Brexit's aftershocks to potentially disrupt UK and EU's economies

Published 13.06.2016 23:12
Updated 13.06.2016 23:13
UK Independence Party supporters await the arrival of leader Nigel Farage as he goes on the campaign trail for Brexit in Ramsgate on Monday.
UK Independence Party supporters await the arrival of leader Nigel Farage as he goes on the campaign trail for Brexit in Ramsgate on Monday.

If the 23 June EU referendum results in the UK's exit, both British and European economies are expected to be damaged in the long-term, in particular with restrictions on free movement

Close or head to head results from polls attempting to predict the outcome of the June 23 European Union referendum in the United Kingdom have increased concerns regarding the country's possible exit from the union - an outcome also known as Brexit. If the U.K. leaves the EU the aftershocks that will emerge in both economies are expected to have long-term effects. The three-year period of uncertainty after British Prime Minister David Cameron's decision to present his country with the referendum following a series of negotiations with the EU will come to an end next week.

International credit rating agencies, London-based international finance institutions and the International Monetary Fund (IMF) have continuously warned against the possible impact of Brexit. EU officials in Brussels are already in talks, however, to come up with an emergency plan to deal with Britain's possible exit of the EU.

A long and difficult process is expected to start regarding customs fees and the free movement of people, goods and services if Britain leaves. If this happens, Britain has planned to continue its current relations with the EU in accordance with the membership conditions for two years, and work with Brussels on a new agreement during this period.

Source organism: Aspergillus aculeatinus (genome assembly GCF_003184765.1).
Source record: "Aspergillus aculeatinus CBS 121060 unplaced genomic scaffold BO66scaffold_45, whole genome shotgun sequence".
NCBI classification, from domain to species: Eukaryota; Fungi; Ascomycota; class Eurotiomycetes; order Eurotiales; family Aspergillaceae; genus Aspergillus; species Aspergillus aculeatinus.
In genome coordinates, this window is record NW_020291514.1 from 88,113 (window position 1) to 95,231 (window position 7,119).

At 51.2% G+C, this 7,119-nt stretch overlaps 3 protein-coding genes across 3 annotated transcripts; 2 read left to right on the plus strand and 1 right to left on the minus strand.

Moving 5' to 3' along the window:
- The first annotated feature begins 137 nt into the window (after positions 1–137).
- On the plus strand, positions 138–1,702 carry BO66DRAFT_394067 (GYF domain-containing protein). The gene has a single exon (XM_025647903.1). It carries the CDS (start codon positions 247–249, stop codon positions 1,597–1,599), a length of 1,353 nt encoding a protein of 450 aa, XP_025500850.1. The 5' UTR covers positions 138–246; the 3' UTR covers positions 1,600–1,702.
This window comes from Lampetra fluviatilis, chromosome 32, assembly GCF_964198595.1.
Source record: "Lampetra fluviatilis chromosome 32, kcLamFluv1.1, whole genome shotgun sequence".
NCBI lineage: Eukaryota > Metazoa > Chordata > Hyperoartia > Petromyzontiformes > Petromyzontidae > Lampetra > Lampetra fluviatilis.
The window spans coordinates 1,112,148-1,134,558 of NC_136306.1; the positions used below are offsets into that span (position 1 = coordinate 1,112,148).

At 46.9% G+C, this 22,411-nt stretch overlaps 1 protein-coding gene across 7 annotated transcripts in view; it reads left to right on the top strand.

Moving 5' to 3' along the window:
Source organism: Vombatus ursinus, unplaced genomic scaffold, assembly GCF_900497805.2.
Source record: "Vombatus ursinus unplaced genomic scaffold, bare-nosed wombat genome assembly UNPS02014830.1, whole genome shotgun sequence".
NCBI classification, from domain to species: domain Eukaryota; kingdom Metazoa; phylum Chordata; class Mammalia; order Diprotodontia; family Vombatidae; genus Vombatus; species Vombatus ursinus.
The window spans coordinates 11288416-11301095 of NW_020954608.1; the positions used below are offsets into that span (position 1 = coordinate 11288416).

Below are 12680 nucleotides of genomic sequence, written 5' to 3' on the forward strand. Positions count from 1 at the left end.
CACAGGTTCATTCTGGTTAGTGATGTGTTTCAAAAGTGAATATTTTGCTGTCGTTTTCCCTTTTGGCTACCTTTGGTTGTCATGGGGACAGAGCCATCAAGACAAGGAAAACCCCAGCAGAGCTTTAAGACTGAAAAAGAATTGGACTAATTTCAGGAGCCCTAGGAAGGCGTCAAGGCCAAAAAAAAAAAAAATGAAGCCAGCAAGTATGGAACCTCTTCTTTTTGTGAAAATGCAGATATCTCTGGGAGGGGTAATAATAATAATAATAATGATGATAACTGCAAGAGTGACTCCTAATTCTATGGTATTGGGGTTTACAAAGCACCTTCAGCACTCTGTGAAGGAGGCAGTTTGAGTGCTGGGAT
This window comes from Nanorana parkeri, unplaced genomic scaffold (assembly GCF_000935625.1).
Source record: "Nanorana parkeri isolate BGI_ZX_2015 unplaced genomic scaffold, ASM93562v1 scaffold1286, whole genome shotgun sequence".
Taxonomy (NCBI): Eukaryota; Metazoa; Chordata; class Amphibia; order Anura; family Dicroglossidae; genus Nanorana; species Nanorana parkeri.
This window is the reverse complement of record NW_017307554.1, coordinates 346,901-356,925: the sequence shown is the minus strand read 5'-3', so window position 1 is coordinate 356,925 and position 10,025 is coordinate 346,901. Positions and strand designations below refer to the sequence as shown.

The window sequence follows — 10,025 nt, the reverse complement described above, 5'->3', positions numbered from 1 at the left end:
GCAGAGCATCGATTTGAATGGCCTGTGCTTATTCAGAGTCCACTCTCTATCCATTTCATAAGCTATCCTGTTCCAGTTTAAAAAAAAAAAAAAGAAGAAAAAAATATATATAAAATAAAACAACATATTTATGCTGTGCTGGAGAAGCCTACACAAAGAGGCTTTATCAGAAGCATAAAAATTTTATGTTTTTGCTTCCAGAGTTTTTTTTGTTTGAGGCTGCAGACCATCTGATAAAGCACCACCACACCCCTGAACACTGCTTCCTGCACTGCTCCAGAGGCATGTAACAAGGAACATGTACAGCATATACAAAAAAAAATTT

Free movement is the key issue

A member of European Economic Community (EEC) for 43 years, if the U.K. decides to leave, free movement will come to the fore as the most important issue involved. Even though Britain is concerned by the current migration of refugees into the country, free movement actually contributes to the country's economy. The fact that British citizens paid 44 million visits to European countries in 2014 is one example of free movement in the opposite direction. If the U.K. chooses to leave the EU, British citizens' freedom to travel within the EU will become a controversial issue. According to the United Nations, as of the first half of 2015, 1.3 million British citizens are estimated to have moved to other EU countries. Among British citizens living abroad, 309,000 reside in Spain, while 255,000 live in Ireland and 185,000 live in France.

Trade with the EU

According to a report by London-based research company Global Counsel, Britainconstitutes one-sixth of Europe. Ten percent of the EU's total export goes to Britain. If it leaves the EU the action is expected to affect not only the British economy, but also goods and products exported by EU countries, due to changing customs fees.

Data from Britain's Office for National Statistics indicates Europe is turning into a market where the share is gradually decreasing for British exporters. While 60 percent of the U.K.'s total exports went to EU countries in 2000, that figure declined to 58 percent in 2005, 54 in 2010 and 47 percent in 2015. The U.K.'s imports from the EU maintained at a 54 percent level during the 2000-2015 period.

Central Bank warning

Analysts predict that if the U.K. leaves the EU the British pound could devalue by approximately 15 to 20 percent. The current results of polls from some survey companies in the U.K. suggest Leave supporters are a few points in the lead over Remain, a phenomenon that is enough to create pressure and volatility over the U.K.'s currency, the pound.